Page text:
Toyota gets serious about plug-in hybrids
By Hans Greimel
TOKYO — For years, Toyota Motor Corp. has shortchanged plug-in hybrids by offering just one nameplate in the category, and a slow selling one at that: the Prius PHV.
But Japan’s top carmaker says that’s about to change, with new plug-in entries in different segments and rapidly rising sales. The diversification could start over the next three years.
Chairman Takeshi Uchiyamada, dubbed the “Father of the Prius” for his work developing the original flagship hybrid in the 1990s, said Toyota is positioning plug-ins as a “core” technology and sees the cars eclipsing traditional hybrids in sales.
“PHVs need to become more widespread than hybrid cars, because this is going to be our mainstay eco-car for quite some time to come,” Uchiyamada said last week at a launch event for the second-generation Prius PHV, which is sold as the Prius Prime in the U.S.
“What comes after hybrids?” he asked. “Toyota’s answer is PHVs. This is going to be a core technology.”
Toyota’s plug-ins will have a lot of catching up to do.
Since introducing the first-generation Prius in 1997, Toyota has sold 10 million standard gasoline-electric cars and propagated a lineup of more than 34 hybrid models.
However, since Toyota launched the plug-in Prius in 2012, the company has sold only about 75,000 of them, cumulatively. And the plug-in lineup stays stuck in low gear with just one nameplate.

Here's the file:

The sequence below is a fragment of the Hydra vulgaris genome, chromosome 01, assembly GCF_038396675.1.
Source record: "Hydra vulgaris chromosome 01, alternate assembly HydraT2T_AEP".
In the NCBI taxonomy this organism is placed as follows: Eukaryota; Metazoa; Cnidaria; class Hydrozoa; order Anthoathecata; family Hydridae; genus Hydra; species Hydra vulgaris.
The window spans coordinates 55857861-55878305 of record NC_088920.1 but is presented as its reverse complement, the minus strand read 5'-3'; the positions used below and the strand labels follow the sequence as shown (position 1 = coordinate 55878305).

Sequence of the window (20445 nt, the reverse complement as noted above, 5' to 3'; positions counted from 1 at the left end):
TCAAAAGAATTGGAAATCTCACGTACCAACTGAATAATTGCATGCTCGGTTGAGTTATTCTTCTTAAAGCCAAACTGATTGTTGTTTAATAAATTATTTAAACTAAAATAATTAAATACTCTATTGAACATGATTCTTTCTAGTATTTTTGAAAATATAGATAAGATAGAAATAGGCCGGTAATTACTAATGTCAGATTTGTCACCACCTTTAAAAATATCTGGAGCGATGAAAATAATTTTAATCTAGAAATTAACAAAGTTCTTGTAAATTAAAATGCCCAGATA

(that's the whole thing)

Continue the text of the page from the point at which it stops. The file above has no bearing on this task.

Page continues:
Plug-in sales won’t improve unless Toyota gets serious about additional plug-in entries, Uchiyamada conceded. He did not offer details on new body shape possibilities or timelines, but he said plug-in offerings in different segments could arrive by 2020.
“You could expect that,” the chairman said.
The second-generation Prius plug-in went on sale in the U.S. in November and in Japan on Feb. 15. It will hit Europe in March and then be rolled out in South Korea and Taiwan.
Toyota didn’t offer a global sales target. However, it wants to sell 30,000 Prius PHVs a year in Japan, a level Uchiyamada said is five times the rate of the first-generation car.
Toyota expects Japan to account for more than half the Prius PHV’s global sales. That implies worldwide volume of around 60,000 sales a year — still a tiny level. By contrast, Toyota sold 356,560 units of the standard Prius hatchback worldwide last year alone.
But Uchiyamada predicts that while it took Toyota 20 years to reach cumulative sales of 10 million standard hybrids, it won’t take that long for plug-ins to get to 10 million. That’s because tougher fuel economy regulations will spur demand.
“The journey to achieve 10 million units should take less time,” Uchiyamada said. “Because society needs a vehicle like this.”